Gentrification hits tax bills for people in Hamilton's lower city

Usually, double-digit assessment increases are reserved for areas like Waterdown. But new numbers show everyone wants to live downtown.

This sort of increase has historically happened in areas like Waterdown, but now downtown is a destination

Gentrification is hitting people's tax bills. Wards 1 through 4 - Hamilton's lower city - has the highest increase to tax assessment. (City of Hamilton)

It's a sign gentrification is hitting bank accounts in earnest. For the first time in decades, lower city wards have the largest property assessment increases of anywhere in Hamilton. And residents are having trouble paying.

More and more, people want to be part of that big city living.- Coun. Jason Farr

Because of the reassessments, wards 1 through 4 — from the west end to east Hamilton — will see some of the highest property tax increases for the next four years.

In Wards 1 through 3, for example, assessments will climb about 35 per cent. That is nine percentage points higher than the average city increase.

For those homeowners, it means paying a bigger share of whatever tax increase city council decides in its is 2017 budget. It also means the lower city as a whole will supply a larger share of the city's taxes.

The assessment increase will be phased in over four years. The increases in the lower city have been seen historically in suburban areas such as Waterdown or Glanbrook, where new houses constantly spring up over the countryside.

"It's flipped," said Jason Farr, Ward 2 councillor.

And while it means homeowners are sitting on valuable land, "it doesn't help them with the here and now and the stark realities of their rising taxes."

Increasing property values are most helpful to people who sell. But "most North Enders don't want to move," he said. "Most downtowners like where they are."

That just leaves them with higher taxes.

For the most part, it's a windfall for homeowners.- Coun. Sam Merulla

Assessment refers to the official value of a property in the city and impacts how much of the city's total budget a homeowner has to pay. The new assessments are the province catching up with increasing house values in the city. A bigger assessment only means more taxes if your increase is bigger than the average increase in your area.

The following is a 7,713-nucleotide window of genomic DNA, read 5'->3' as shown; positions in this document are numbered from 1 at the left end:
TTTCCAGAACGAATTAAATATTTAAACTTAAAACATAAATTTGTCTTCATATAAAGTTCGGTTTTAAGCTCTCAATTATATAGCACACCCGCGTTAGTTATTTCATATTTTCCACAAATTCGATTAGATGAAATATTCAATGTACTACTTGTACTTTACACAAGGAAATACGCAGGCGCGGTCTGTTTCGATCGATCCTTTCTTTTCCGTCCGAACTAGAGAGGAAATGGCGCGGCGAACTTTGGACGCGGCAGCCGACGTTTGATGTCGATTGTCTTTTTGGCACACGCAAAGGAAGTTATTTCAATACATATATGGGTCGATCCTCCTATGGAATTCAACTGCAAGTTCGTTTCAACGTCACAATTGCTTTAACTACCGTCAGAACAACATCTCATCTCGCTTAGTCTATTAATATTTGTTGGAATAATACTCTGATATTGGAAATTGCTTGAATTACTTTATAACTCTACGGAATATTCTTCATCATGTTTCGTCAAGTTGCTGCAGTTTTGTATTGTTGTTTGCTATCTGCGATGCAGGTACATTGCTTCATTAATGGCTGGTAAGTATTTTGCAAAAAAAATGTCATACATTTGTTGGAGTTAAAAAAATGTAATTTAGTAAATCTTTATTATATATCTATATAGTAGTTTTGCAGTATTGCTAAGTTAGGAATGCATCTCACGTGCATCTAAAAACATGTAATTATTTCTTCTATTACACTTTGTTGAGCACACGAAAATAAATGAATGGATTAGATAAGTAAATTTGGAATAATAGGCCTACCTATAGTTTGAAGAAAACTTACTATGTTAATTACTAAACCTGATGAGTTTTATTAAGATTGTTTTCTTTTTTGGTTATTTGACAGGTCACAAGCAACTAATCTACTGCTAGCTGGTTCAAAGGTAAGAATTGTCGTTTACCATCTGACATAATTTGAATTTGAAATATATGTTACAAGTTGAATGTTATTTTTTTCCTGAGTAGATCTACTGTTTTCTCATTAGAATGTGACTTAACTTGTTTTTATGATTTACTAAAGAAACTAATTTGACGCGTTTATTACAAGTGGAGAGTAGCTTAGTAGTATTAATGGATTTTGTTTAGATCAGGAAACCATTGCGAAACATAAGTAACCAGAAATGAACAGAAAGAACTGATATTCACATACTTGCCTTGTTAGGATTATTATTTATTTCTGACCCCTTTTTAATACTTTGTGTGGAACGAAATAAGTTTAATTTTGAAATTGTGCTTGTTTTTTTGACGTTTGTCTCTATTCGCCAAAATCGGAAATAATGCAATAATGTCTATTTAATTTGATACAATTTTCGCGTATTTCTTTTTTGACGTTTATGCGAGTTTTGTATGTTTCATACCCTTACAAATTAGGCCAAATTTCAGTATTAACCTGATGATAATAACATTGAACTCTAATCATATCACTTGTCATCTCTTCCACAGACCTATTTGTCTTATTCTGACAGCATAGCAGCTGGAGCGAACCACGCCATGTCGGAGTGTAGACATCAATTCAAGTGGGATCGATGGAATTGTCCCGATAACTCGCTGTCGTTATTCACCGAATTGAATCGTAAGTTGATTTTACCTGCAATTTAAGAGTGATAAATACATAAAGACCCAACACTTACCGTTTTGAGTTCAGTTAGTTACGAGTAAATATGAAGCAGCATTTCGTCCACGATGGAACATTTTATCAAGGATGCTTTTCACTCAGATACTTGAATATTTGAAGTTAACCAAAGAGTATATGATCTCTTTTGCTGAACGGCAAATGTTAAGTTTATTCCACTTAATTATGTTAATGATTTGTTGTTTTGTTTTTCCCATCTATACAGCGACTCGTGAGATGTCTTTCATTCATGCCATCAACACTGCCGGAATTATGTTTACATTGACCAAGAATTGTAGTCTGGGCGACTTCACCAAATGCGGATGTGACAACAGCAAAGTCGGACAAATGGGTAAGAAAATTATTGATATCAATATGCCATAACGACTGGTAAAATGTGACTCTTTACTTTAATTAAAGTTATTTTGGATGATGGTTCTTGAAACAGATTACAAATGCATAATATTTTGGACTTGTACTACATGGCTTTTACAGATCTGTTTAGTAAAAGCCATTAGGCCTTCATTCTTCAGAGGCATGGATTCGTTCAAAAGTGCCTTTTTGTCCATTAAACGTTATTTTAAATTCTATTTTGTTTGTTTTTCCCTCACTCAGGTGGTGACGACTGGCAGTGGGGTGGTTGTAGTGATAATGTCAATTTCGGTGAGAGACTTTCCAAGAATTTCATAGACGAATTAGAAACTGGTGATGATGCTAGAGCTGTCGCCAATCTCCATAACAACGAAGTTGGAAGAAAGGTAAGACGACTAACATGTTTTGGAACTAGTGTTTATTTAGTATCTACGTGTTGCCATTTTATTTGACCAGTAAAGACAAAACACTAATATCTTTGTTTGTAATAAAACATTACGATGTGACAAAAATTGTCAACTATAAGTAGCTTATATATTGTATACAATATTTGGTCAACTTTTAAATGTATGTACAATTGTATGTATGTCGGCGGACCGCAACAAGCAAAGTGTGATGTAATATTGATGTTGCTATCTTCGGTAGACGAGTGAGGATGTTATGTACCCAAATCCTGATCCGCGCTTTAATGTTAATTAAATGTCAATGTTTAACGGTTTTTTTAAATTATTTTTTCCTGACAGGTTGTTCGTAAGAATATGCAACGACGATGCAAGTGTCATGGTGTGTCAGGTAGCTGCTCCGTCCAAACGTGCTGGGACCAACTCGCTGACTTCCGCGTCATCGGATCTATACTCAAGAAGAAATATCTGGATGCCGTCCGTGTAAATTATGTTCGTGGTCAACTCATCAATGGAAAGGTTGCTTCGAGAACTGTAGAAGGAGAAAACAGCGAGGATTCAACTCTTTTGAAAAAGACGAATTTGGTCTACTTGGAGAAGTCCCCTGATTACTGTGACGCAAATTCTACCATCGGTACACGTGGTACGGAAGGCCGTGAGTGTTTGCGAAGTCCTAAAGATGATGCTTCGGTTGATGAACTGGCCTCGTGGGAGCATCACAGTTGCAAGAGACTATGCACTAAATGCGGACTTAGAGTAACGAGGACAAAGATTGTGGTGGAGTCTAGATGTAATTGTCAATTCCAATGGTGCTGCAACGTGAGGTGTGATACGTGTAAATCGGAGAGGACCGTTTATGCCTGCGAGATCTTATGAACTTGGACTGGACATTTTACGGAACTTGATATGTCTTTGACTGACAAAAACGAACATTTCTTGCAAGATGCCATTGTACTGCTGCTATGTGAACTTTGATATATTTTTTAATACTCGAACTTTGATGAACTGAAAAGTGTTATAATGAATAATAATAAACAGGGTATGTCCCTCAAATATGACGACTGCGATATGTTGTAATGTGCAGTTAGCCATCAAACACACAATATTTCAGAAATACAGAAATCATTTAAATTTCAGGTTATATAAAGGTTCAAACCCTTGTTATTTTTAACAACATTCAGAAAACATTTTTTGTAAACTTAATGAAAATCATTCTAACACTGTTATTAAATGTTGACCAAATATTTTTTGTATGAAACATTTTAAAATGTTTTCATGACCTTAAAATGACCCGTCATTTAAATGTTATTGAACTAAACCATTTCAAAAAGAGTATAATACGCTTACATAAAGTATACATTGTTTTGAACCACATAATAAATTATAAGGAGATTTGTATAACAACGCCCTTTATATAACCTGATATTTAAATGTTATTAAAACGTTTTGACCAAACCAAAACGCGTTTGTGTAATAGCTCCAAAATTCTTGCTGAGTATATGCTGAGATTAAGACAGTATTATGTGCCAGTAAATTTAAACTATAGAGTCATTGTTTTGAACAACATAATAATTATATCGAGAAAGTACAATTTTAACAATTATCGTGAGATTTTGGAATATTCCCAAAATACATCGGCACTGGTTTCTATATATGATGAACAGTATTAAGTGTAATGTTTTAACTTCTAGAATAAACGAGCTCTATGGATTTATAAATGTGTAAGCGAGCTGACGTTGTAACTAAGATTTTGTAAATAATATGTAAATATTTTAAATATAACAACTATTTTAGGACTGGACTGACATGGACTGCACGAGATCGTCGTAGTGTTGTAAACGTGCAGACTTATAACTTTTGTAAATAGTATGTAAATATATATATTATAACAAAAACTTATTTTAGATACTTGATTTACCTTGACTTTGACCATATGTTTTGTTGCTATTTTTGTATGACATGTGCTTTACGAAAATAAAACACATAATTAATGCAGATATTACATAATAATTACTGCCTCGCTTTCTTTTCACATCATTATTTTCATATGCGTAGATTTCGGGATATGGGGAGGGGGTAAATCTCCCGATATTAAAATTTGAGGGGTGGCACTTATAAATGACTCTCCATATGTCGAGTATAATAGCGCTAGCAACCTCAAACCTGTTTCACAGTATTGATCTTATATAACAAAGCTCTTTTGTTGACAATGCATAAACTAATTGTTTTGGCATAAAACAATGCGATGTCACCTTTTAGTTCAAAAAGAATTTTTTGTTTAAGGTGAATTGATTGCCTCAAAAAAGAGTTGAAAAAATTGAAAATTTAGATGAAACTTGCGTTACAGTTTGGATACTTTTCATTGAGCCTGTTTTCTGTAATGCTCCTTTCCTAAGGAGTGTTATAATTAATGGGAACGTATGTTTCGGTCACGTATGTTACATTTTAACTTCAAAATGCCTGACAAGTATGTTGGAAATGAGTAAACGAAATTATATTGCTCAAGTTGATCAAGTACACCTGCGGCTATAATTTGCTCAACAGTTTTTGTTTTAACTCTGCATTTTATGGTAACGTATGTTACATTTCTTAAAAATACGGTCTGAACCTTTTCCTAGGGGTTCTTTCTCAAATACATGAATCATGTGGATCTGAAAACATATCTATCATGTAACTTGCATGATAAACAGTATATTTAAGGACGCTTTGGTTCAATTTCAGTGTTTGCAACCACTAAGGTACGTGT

For cities, commercial and industrial assessment is more valuable because it helps fund services for residents, but it's been decreasing here. Residential now accounts for about 80 per cent of the city's assessment.

The average assessment increase over the next four years is 26.1 per cent. Areas above that percentage — the lower city, for example — will see proportionately higher increases in taxes, while areas below 26.1 per cent will see their share of taxes go down.

Hamilton's housing boom is largely responsible for the lower city's reversal of fortune. Buyers have flocked there in recent years, drawn by the character-laden housing stock and relatively low housing prices. Farr says car-free millennials are especially drawn downtown.

"More and more," he said, "people want to be part of that big city living."

Definitely in this market, there are winners and losers.- Coun. Chad Collins

Sam Merulla, Ward 4 councillor, sees the increase as a good thing. People's taxes are increasing, but so is their equity.

"The great news is individual wealth is increasing dramatically," he said. "For the most part, it's a windfall for homeowners."

The whole city faces double-digit assessment increases. Phasing in those increases over four years makes it easier on residents, Merulla says.

Chad Collins, Ward 5 councillor, has been here before. Housing prices on Hamilton's beach strip increased 100 per cent from 2003 to 2012. One resident says his taxes have quadrupled since 2002.

For long-time residents selling their homes, "it's like they've won the lottery," Collins said. But those on fixed incomes who want to stay, struggle.

"Definitely in this market, there are winners and losers," he said. 

"We're starting to see the hot real estate market have an impact on everyone now, irrespective of where you live."

Total residential assessment changes by ward

The city is phasing in these changes over four years, starting this year.

  • Ward 1: 35.3 per cent.
  • Ward 2: 35.
  • Ward 3: 35.
  • Ward 4: 28.3.
  • Ward 5: 25.7.
  • Ward 6: 26.2.
  • Ward 7: 28.
  • Ward 8: 26.7.
  • Ward 9: 26.
  • Ward 10: 26.
  • Ward 11: 24.1.
  • Ward 12: 24.6.
  • Ward 13: 24.
  • Ward 14: 21.3.
  • Ward 15: 24.
  • Average: 26.1.

2017 average residential assessment

  • Ward 1: $332,000.
  • 2: 221,700.
  • 3: 173,600.
  • 4: 185,100.
  • 5: 255,000.
  • 6: 266,800.
  • 7: 294,900.
  • 8: 316,800.
  • 9: 321,500.
  • 10: 322,400.
  • 11 (Stoney Creek): 392,200.
  • 11 (Glanbrook): 339,700.
  • 12: 473,500.
  • 13: 392,700.
  • 14 (Ancaster): 410,200.
  • 14 (Flamborough): 430,700.
  • 15: 441,600.
  • Average: $315,000.